Today started a little writing challenge in my Sangha - to write and post a poem a day for the next 30 days. The goal is to just write, not to judge not to weigh and compare, just to share this practice together.

I started with an homage to this spare poem that has stayed in my mind all these years. Funny how writing poetry brings my inner critic front and center, loudly. Writing the occasional haiku has felt easy, but there always has been something about free verse that feels more revealing than anything else. I found myself looking at the first poem for the project finding it lacking in grace and style, excessive and pretentious. Feeling the anxiousness brought on by the harsh comments of my inner critic I posted a new poem to the site dedicated to collecting the works of this friendly challenge to go deeper into the practice of writing.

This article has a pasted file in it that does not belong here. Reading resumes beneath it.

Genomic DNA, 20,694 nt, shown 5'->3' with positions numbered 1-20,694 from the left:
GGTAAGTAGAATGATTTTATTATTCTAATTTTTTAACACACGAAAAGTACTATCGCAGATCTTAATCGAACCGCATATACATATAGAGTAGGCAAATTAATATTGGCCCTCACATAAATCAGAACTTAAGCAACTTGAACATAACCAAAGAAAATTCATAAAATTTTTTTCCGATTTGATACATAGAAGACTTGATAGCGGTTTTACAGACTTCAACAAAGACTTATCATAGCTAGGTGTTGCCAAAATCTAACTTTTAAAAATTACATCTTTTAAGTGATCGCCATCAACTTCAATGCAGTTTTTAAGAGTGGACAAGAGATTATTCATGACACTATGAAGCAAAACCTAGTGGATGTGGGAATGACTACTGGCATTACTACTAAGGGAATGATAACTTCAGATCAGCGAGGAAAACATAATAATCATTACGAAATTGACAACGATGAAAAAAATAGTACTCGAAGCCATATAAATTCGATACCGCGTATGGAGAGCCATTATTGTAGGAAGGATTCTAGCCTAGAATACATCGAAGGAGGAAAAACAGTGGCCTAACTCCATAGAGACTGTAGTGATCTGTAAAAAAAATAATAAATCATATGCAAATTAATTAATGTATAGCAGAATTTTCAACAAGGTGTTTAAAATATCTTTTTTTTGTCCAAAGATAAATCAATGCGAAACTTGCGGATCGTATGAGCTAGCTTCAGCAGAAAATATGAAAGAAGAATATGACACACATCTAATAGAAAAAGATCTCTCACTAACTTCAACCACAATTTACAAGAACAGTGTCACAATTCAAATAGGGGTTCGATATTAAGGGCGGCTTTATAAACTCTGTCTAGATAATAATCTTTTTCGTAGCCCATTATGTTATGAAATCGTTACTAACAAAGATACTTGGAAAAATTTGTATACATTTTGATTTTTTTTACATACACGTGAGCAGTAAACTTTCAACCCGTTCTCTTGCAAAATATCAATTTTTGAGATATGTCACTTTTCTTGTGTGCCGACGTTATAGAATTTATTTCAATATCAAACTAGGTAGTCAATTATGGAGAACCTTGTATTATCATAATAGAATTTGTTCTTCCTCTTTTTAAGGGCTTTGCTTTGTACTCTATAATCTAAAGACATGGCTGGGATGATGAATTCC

Stone Words

“Each word a rock…”

Another poet’s words
Read when I was young.

My words,
Now grown older,
Are like the geology
Of this place.
Shaped by water
and by fire.
Explosive energy
And cold, silent rain.

Words like the shoreline which
Reaches out to meet the
Constant change of ocean
With fingers of stone and
Pebbles strewn high and low.
A trove of glimmering
Words murmuring together.


The Critic & Writing

I was really touched by a comment on a recent post from a friend from my Sangha. I thought it was really interesting to know how another person could spot my inner critic at work. I didn't even think of it that way, but as soon as I read Patrick's comment I thought, "Ah-ha, there you are again!" I could suddenly recognize the same voice of my critic stopping me from using art supplies until my creations were "good enough".